Opinions for, against or neutral were mixed during a second public hearing on an ordinance that invokes coordination between Grant County and state or federal land planning agencies.
Following about an hour of comments and discussion, the Grant County Court unanimously approved the ordinance and signed it Aug. 14. The ordinance will go into effect 90 days after approval.
Judge Scott Myers said the ordinance was written by other people but was reviewed by Jim Carpenter, the county counsel. He suggested the coordination issue could have been addressed by resolution, which was the advice of county counsel in the past, and he wasn’t sure if it was necessary at all.
Commissioner Jim Hamsher noted that Carpenter approved the language for the ordinance on the second draft. Most importantly, the ordinance needed to be consistent with all state and federal laws, he said.
Commissioner Sam Palmer stressed the importance of invoking coordination. It was like signing a contract, binding the federal government to an agreement. The days of handshakes are over, he said.
Last minute email
Mark Webb, a former Grant County judge and executive director of the Blue Mountains Forest Partners collaborative group, emailed the county court the night before the hearing with additional comments. He was neither for or against the ordinance, and his comments appeared to be clarifications or suggested improvements.
Several citations in the ordinance were to federal regulations that were repealed or were irrelevant to coordination in land management contexts, Webb said. He also recommended adding citations to Oregon regulations to provide a state statutory framework.
Webb also suggested replacing the phrase “to the satisfaction of Grant County” in Objective 8 with “in a manner consistent with state and federal laws,” and he expressed concerns about the section establishing a natural resource advisory committee.
“I encourage you to clarify what role this committee will play, since federal agencies are required by law to coordinate their land management plans with county plans, not public comments submitted by advisory committees — even county advisory committees,” Webb said.
Concerns and issues
Several people at the public hearing also expressed concerns about the natural resource advisory committee. Eva Harris said the language in the ordinance “muddies the water.”
Harris also questioned references to the county’s “custom and culture,” which she said changes over time as new people move in and out of the county and as younger generations bring forward new ideas. The county’s customs and culture can’t be “locked in,” she said.
Harris said she wasn’t opposed to the idea of governments coordinating for natural resource planning, but she believed it was already taking place. The new ordinance would “just clutter up the clerk’s office,” and she suggested rewriting it.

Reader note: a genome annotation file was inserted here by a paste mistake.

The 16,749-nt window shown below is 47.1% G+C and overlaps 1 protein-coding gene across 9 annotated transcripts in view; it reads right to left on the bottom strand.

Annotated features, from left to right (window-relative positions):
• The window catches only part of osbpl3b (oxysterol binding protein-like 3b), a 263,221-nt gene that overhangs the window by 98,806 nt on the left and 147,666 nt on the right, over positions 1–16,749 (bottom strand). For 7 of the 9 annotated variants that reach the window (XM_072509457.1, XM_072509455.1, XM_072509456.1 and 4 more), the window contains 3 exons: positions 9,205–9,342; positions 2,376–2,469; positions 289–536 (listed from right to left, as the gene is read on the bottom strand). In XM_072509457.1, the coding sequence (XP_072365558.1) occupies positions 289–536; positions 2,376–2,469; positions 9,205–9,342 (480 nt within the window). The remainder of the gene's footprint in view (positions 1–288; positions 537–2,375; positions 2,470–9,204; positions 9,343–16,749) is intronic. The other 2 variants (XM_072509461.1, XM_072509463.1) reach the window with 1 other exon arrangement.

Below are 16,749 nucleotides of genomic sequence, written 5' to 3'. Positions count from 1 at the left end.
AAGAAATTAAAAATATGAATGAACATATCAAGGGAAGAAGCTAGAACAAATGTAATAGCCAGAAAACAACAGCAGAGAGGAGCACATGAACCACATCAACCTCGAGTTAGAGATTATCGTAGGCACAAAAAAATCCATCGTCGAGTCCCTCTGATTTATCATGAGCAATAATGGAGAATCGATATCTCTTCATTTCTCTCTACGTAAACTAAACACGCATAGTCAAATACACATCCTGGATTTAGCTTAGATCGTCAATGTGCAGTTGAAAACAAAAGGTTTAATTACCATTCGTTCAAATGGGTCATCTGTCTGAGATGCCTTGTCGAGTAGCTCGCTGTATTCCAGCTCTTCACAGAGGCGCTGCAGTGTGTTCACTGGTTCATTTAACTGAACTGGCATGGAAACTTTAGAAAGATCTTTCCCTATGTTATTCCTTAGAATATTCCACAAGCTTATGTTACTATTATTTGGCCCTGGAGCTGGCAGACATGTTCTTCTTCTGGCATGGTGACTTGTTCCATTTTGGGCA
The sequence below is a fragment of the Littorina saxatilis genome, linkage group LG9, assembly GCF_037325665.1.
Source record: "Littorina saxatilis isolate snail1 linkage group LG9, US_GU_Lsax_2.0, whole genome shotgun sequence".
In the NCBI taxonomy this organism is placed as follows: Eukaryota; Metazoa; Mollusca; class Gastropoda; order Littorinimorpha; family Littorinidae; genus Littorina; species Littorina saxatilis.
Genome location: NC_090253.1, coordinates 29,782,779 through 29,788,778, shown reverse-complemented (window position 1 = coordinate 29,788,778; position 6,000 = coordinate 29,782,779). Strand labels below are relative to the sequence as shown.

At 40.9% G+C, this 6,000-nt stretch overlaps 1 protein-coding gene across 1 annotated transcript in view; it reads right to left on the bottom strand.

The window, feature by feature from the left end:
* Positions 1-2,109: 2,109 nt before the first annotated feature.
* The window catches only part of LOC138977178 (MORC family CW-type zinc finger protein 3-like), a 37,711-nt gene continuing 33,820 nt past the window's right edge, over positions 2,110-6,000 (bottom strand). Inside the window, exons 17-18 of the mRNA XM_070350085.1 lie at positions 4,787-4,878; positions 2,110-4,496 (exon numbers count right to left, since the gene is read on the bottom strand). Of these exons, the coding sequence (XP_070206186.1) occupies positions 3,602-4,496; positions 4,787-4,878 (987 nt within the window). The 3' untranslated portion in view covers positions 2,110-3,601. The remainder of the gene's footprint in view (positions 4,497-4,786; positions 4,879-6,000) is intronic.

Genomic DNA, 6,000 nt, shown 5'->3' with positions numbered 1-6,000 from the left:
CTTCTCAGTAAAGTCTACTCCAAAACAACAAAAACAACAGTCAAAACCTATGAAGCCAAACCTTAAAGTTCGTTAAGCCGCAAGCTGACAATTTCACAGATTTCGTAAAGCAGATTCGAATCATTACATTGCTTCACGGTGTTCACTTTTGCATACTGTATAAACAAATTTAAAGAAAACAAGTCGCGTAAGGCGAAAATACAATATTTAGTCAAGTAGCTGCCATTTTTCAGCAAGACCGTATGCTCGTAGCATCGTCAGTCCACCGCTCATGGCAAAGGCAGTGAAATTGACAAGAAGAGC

Jim Spell said he was neutral on the idea of coordination but wondered if the ordinance was needed at all. He wanted clarification on what it meant to “invoke coordination.”
Dave Hannibal, base manager for Grayback Forestry Inc., said he was glad the county was not taking an extremist position on coordination, as could easily be found online.
The timber wars are over, Hannibal said, and progress is being made in the timber industry, with more projects that improve the forest conditions. He said he wasn’t sure if the ordinance was needed and didn’t want to see the county take an obstructionist role.
King Williams, a consultant with Iron Triangle, said he supported the idea of coordination but wasn’t sure if invoking it in an ordinance was necessary. He also was concerned about language calling for a natural resource advisory committee without defining its exact role.
Jim Sproul said he was glad to see the county invoking coordination. It’s been a long time coming and was sorely needed, he said. The county needed to dispel the myths that the county intended to run roughshod over the federal government.
If the government doesn’t agree with the county, then it must explain why, Sproul said. He also said it was “mandatory” to have a natural resource advisory committee. The court doesn’t have the time to do all the needed work to make coordination effective, he said.
Billie Jo George said she supported the ordinance. Everyone will be able to get the information they need through coordination, not just a select few, she said. Frances Preston also expressed her support for the ordinance.
For clarification, Myers noted that the ordinance didn’t specifically refer to an existing county ordinance describing custom and culture but instead to its meaning in general.
He also noted that natural resource advisory committees in other Eastern Oregon counties have been successful. The court needed to be careful in making appointments to the committee and remove anyone who didn’t represent the county.
Myers agreed that great progress was being made in relations between the county and the Forest Service, but he wasn’t sure if the ordinance would make things better or worse.
Hamsher noted that the court doesn’t want to push for outdated science. He said he wants to see more timber sales on the Malheur National Forest and the pace of restoration projects sped up. He said he wasn’t sure if it was necessary to invoke coordination, but he didn’t think doing so would harm the county’s relationship with the Forest Service.
He emphasized that he wanted to see the role of the natural resource advisory committee well defined. Lack of a good definition is a problem he’s seen with other county committees, and Hamsher asked to put the matter on the court’s next agenda.
Palmer said it was important to include language for a natural resource advisory committee in the ordinance because the make-up of the county court can easily change after each election.